Alas! alas! for treachery! the boasting white man came
With weapons of destruction - the sword of lurid flame;
And while the poor defenseless ones together bowed in prayer.
Unpitying they smote them all while kneeling meekly there.
The cry of slaughtered innocence went loudly up to heaven;
And can ye hope, ye murdering bands, ever to be forgiven?
We know not - yet we ween for you the latest lingering prayer
That trembled on your victims lips was, 'God, forgive and spare!'
Taken from a collected history of the Gnadenhutten Massacre, compiled by the Gnadenhutten Monument and Cemetery Association, founded on October 7th, 1843
Obelisk memorial erected on the 100th anniversary of the massacre
The Gnadenhutten Massacre was one of the darkest days in Ohio's history. On March 8th, 1782, nearly 100 Delaware natives, who were Christian converts, were massacred by Pennsylvania militiamen. These men, women, and children had committed no crime; their only fault was to belong to the same tribe as other natives who had committed raids and murders against white settlers in Pennsylvania.
The natives who were massacred had returned to their former village at Gnadenhutten (Meaning "Huts of Grace" in German) for food supplies. The Continental Army had forced the natives living at Gnadenhutten to relocate to the banks of the Sandusky River, for fear that they may conspire with the British. After the natives began to starve at their new settlement, they begged the Continental Army to allow them to return to Gnadenhutten to retrieve the corn crops they had been forced to leave in the fields months earlier when they were relocated. Natives were permitted to return to former settlements in Gnadenhutten, Salem, and Schoenbrunn, to collect food only.
Raids had been perpetrated by other bands of Delaware natives in Pennsylvania during this time. These natives were aligned with the British, and committed horrible crimes towards innocent civilians. The Christian Delaware natives aligned themselves with peace, but supported the Continental Army. However, Pennsylvania militiamen who saw the deaths of their friends and family members were hungry for revenge, and their judgement was severely impacted by their grief (Afterwards, some of the militiamen regretted their involvement, as the slaying did nothing to ease the loss of their loved ones).
The militiamen first came upon Gnadenhutten under the guise of peace. They pretended to offer the struggling natives protection, so as long as they surrendered their weapons and allowed the militiamen to take them to safety in Pennsylvania. The natives did not hesitate to give up their weapons and accept the protection of the militia, under Col. Williamson. What the natives did not know was that other lone natives in the town and surrounding area had already been murdered on sight, so they would not warn others of the militia's coming. As the natives left the fields they had been harvesting to re-enter the town, believing themselves to be rescued of the hunger and upheaval they had been through recently, they did not notice the disorder and blood spatter until it was too late. All of the natives were seized by the relatively few militiamen, who now had an advantage, having taken all of the weapons from the natives earlier.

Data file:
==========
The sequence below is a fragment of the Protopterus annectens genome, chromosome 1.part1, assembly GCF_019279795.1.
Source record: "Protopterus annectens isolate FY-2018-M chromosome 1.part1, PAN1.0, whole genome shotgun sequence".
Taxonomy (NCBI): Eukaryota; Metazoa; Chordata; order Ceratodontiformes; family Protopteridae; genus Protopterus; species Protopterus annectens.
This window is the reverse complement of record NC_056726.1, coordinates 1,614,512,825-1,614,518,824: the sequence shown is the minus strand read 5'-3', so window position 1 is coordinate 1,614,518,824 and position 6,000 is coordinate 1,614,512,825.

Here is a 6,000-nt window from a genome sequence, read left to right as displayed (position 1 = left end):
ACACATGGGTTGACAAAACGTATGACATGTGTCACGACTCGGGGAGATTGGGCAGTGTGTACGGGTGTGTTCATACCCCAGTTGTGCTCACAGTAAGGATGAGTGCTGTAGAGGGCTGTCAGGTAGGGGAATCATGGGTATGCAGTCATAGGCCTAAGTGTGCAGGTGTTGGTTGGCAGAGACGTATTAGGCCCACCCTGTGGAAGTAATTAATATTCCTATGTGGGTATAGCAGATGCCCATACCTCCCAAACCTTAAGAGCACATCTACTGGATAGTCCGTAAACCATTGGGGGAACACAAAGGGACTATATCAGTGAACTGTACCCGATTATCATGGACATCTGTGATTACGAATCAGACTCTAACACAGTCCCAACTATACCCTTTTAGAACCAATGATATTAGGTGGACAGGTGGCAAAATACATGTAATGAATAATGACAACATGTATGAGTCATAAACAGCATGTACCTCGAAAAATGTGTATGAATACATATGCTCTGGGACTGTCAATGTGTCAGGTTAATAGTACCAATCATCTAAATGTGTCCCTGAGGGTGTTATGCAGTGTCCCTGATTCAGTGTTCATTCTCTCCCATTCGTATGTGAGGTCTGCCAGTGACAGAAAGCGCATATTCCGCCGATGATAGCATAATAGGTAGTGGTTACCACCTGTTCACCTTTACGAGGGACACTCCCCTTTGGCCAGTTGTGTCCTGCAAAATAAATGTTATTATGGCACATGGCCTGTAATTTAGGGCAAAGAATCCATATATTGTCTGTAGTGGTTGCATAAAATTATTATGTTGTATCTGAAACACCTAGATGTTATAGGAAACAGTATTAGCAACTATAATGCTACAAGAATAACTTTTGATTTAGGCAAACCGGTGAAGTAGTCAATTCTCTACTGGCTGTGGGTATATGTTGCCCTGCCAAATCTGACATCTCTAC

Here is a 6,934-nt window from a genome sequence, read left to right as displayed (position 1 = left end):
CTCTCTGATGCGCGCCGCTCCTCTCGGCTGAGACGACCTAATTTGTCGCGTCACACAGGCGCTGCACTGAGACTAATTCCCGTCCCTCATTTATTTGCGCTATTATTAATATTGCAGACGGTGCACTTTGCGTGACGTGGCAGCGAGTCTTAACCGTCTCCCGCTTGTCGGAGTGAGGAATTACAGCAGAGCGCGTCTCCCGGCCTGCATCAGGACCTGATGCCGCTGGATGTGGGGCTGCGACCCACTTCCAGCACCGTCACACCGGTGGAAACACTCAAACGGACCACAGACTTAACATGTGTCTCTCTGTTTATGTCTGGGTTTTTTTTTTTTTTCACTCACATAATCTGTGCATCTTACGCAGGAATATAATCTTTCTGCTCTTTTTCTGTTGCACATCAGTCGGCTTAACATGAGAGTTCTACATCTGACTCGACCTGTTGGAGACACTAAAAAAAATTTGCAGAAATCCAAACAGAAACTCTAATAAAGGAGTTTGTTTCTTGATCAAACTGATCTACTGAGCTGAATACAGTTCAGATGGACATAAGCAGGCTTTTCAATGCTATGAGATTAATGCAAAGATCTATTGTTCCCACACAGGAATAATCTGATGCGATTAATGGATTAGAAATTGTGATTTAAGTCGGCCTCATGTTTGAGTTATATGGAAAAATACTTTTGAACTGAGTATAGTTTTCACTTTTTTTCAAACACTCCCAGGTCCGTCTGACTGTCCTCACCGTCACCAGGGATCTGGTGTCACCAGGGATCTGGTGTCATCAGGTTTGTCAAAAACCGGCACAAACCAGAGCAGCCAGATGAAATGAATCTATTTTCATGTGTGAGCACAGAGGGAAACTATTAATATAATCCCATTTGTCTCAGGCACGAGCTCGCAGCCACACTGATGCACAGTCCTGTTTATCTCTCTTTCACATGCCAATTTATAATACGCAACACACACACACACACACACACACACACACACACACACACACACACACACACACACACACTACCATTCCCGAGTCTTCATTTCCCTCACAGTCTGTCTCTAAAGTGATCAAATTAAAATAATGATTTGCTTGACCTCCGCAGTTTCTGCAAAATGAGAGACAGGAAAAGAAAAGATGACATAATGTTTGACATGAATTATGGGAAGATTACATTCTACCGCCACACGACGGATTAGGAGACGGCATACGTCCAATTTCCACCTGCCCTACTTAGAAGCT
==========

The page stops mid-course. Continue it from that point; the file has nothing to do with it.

A reconstruction of the cooper's cabin, one of the "Slaughter Houses", on its original site
Cooper cabin marker
The militiamen voted in the night to kill all of the natives, rather than take them prisoner. The natives had been confined to separate cabins, one for men, the other for women and children. During the last night of their lives, the Christian natives prayed and sang, preparing themselves for death.
On the morning of March 8th, 1782, their prayers were interrupted by militiamen asking them if they were ready to die. This was how the brutal events commenced. The natives were led in pairs to "Slaughter Houses", where they were bludgeoned and scalped in rapid succession. Two teenage boys were able to escape and hide under one of the killing cabins. It was through their survival that the events of this terrible day were made known to others.
Rear view of memorial obelisk and reconstruction of the mission house, where it is believed that the bodies of the natives were burned
View of the obelisk memorial from the corner of the mission house
After the natives had all been killed, their bodies were thrown into the mission house, and the entire town was set ablaze. The bodies of the slain were left in the ruins of their village for nearly 20 years until friendly, loving souls laid them to rest in a burial mound in the village.
Burial site of the slain Delaware natives
Burial mound marker
A visit to Gnadenhutten is a humbling experience. I visited on a rainy day, with little sun and lots of chill in the air. Maybe the weather added to my mood, but the entire area filled me with a great deal of melancholy. Explaining the feeling is difficult, but walking around the cabins and burial area filled me with this unusual heavy feeling, and I was very aware of my surroundings and the state of mind of all of the parties involved, however odd that may sound. As I moved on to the adjoining cemetery, the feeling lifted. When I came back to the murder site, the feeling returned. It was not an overbearing or unpleasant feeling, but it made me appreciate the gravity of this event and the impact it had on history.
Natives who lived in Ohio tortured white captives extensively after Gnadenhutten. Many years later, the great Tecumseh would even remember this event as a day when innocent natives begged for mercy and found none. Natives were wronged and pushed farther and farther from the life they knew, until they lost almost everything that had once been theirs; villages, farmland, hunting ground, culture, etc.
If you get a chance to visit, I highly recommend it. There is a small museum, but it was not open when I visited.